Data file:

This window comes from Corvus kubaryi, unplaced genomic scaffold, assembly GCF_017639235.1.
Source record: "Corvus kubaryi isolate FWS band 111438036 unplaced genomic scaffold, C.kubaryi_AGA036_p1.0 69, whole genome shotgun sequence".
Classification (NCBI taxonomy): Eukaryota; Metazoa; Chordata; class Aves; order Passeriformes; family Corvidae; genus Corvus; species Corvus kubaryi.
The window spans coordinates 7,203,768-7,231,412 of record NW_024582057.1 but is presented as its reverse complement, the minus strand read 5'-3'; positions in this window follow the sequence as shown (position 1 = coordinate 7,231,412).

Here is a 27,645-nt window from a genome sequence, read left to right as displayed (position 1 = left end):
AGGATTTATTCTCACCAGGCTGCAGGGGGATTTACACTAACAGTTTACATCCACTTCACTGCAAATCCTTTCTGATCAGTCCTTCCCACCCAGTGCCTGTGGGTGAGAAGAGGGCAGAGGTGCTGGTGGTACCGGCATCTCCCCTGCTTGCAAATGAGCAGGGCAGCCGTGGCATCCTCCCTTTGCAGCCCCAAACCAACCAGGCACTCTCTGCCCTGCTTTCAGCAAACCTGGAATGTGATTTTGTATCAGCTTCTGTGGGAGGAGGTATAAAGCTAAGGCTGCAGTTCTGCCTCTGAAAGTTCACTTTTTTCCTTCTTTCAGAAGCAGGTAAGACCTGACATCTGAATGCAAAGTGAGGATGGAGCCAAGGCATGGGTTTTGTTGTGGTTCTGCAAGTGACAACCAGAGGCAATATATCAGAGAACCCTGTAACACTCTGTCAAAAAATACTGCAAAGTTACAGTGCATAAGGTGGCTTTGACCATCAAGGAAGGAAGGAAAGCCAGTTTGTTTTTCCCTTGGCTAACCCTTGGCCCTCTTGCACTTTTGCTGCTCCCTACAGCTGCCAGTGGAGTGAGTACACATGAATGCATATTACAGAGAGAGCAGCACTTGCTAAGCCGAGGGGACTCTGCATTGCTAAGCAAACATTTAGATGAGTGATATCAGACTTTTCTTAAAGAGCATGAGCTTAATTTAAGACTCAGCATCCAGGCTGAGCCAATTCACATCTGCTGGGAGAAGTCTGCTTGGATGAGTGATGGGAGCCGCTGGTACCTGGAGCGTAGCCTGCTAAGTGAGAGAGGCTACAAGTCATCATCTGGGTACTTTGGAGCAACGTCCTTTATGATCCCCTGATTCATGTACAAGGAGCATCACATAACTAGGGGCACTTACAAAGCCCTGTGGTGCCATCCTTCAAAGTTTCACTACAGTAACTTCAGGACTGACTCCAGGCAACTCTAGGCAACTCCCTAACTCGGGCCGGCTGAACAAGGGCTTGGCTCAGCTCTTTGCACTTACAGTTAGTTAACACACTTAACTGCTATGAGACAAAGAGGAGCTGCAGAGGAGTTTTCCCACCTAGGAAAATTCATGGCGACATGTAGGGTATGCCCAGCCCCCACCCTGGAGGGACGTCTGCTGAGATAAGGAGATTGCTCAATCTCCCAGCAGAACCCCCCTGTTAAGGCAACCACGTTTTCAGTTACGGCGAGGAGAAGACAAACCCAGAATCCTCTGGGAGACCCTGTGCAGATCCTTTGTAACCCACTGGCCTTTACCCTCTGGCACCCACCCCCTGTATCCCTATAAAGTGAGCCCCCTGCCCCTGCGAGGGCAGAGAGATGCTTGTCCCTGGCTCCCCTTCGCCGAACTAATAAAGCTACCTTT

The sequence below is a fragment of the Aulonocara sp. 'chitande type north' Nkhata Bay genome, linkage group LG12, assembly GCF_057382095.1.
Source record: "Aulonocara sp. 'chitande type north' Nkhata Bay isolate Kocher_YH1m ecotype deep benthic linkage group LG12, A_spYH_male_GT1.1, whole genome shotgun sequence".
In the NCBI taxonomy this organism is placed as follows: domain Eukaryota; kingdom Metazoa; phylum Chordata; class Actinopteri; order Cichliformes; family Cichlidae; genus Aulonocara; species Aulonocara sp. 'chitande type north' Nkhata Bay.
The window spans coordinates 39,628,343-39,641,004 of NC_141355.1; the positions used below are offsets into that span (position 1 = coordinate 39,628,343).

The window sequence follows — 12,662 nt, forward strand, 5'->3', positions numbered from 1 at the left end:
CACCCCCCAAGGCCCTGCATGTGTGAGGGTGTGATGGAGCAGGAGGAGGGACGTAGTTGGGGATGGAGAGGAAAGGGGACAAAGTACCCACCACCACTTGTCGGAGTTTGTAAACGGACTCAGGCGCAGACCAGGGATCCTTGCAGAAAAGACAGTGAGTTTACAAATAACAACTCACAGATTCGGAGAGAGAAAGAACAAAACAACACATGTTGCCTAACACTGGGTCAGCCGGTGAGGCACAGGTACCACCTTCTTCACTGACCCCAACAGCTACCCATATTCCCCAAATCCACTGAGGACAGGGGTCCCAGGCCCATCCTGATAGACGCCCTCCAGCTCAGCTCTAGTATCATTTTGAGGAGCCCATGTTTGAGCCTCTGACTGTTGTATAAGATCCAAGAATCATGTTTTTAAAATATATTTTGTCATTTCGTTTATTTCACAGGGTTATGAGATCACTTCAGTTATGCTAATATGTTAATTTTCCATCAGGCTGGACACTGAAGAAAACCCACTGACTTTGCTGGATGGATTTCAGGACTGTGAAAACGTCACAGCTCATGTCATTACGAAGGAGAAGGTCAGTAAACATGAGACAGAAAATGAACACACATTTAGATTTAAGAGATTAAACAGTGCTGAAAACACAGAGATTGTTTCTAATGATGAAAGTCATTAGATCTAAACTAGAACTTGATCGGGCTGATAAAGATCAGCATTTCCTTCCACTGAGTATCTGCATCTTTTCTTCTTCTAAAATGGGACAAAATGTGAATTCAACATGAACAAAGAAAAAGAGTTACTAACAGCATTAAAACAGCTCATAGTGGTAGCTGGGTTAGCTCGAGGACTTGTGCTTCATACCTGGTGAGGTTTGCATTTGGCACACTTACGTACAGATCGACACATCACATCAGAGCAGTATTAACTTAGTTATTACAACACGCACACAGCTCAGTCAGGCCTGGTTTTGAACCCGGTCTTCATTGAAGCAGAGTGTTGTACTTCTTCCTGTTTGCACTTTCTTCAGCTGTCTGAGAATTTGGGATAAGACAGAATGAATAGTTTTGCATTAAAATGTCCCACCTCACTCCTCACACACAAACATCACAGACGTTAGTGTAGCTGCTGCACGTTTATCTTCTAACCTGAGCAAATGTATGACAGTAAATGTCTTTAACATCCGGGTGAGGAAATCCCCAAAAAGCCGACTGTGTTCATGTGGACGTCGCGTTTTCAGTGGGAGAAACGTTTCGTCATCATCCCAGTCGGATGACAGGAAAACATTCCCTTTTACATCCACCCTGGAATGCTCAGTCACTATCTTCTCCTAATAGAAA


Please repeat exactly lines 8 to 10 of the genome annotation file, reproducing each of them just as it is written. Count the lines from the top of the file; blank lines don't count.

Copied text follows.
Source record: "Aulonocara sp. 'chitande type north' Nkhata Bay isolate Kocher_YH1m ecotype deep benthic linkage group LG12, A_spYH_male_GT1.1, whole genome shotgun sequence".
In the NCBI taxonomy this organism is placed as follows: domain Eukaryota; kingdom Metazoa; phylum Chordata; class Actinopteri; order Cichliformes; family Cichlidae; genus Aulonocara; species Aulonocara sp. 'chitande type north' Nkhata Bay.
The window spans coordinates 39,628,343-39,641,004 of NC_141355.1; the positions used below are offsets into that span (position 1 = coordinate 39,628,343).